To listen to a brief excerpt from this album, click here:

Meet the Staff

Meet the Staff
John J. Puccio, Editor, Publisher, Reviewer

Understand, I'm just an everyday guy reacting to something I love. And I've been doing it for a very long time, my appreciation for classical music starting with the musical excerpts on the Big Jon and Sparkie radio show in the early Fifties and the purchase of my first recording, The 101 Strings Play the Classics, around 1956. In the late Sixties I began teaching high school English and Film Studies as well as becoming interested in hi-fi, my audio ambitions graduating me from a pair of AR-3 speakers to the Fulton J's recommended by The Stereophile's J. Gordon Holt. In the early Seventies, I began writing for a number of audio magazines, including Audio Excellence, Audio Forum, The Boston Audio Society Speaker, The American Record Guide, and from 1976 until 2008, The $ensible Sound, for which I served as Classical Music Editor.

Today, I'm retired from teaching and use a pair of bi-amped VMPS RM40s loudspeakers for my listening. In addition to writing the Classical Candor blog, I served as the Movie Review Editor for the Web site Movie Metropolis (formerly DVDTown) from 1997-2013. Music and movies. Life couldn't be better.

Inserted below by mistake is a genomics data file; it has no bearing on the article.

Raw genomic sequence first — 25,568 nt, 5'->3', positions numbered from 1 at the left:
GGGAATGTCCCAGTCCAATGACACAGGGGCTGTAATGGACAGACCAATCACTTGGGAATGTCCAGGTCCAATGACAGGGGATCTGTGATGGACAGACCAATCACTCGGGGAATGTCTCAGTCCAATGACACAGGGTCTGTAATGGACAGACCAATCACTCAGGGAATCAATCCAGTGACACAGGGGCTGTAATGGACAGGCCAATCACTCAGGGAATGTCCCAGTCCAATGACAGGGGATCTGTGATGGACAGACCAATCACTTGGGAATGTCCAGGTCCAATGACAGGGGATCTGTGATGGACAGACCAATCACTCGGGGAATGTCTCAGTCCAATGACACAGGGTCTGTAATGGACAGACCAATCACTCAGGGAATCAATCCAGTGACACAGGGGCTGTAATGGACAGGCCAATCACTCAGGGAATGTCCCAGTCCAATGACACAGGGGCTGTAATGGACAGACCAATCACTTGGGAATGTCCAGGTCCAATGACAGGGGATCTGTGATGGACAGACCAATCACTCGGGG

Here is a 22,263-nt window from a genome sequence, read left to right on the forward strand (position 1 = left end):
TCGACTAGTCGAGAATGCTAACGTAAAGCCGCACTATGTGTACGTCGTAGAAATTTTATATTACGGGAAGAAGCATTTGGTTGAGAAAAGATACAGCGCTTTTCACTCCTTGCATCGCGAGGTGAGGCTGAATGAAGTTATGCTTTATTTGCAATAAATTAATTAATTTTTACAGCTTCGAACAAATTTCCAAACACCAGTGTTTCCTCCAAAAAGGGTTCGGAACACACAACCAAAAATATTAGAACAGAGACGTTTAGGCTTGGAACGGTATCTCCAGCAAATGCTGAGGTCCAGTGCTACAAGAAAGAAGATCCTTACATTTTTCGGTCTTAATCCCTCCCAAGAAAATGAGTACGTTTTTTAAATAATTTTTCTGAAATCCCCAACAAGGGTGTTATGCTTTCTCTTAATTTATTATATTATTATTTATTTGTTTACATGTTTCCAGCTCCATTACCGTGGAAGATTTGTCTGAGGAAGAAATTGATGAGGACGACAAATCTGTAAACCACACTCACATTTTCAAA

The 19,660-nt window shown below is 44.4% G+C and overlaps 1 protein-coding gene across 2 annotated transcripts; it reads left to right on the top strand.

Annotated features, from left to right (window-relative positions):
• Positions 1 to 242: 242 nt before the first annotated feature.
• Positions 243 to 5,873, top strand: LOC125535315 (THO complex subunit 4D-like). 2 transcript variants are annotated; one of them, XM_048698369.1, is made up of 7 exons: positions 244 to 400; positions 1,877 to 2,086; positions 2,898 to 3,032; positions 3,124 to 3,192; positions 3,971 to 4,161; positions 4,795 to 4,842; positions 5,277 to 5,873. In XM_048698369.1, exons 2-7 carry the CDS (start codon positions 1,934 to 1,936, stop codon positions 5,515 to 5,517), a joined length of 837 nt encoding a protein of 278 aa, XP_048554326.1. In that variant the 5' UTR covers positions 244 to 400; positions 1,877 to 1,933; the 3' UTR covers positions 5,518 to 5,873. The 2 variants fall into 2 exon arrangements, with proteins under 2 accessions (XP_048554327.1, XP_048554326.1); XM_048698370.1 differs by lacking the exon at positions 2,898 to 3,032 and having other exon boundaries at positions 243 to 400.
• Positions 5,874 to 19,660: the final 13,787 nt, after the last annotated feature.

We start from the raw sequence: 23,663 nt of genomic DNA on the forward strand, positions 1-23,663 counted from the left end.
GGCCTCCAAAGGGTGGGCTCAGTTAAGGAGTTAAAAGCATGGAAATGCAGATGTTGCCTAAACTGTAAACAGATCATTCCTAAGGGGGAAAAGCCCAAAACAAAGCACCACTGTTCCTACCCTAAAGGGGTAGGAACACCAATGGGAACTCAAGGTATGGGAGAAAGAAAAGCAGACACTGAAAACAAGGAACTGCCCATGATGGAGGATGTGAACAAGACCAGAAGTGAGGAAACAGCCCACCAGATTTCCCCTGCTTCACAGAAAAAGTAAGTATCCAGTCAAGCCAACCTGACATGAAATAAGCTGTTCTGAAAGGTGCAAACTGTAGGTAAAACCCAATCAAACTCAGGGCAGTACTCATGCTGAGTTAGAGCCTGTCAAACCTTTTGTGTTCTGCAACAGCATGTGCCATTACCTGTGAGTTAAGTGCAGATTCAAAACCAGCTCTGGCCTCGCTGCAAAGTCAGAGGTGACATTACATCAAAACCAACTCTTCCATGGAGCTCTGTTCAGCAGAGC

Karl W. Nehring, Contributing Reviewer

For more than 20 years I was the editor of The $ensible Sound magazine and a regular contributor to both its equipment and recordings review pages. I would not presume to present myself as some sort of expert on music, but I have a deep love for and appreciation of many types of music, "classical" especially, and have listened to thousands of recordings over the years, many of which still line the walls of my listening room (and occasionally spill onto the furniture and floor, much to the chagrin of my long-suffering wife). I have always taken the approach as a reviewer that what I am trying to do is simply to point out to readers that I have come across a recording that I have found of interest, a recording that I think they might appreciate my having pointed out to them. I suppose that sounds a bit simple-minded, but I know I appreciate reading reviews by others that do the same for me — point out recordings that they think I might enjoy.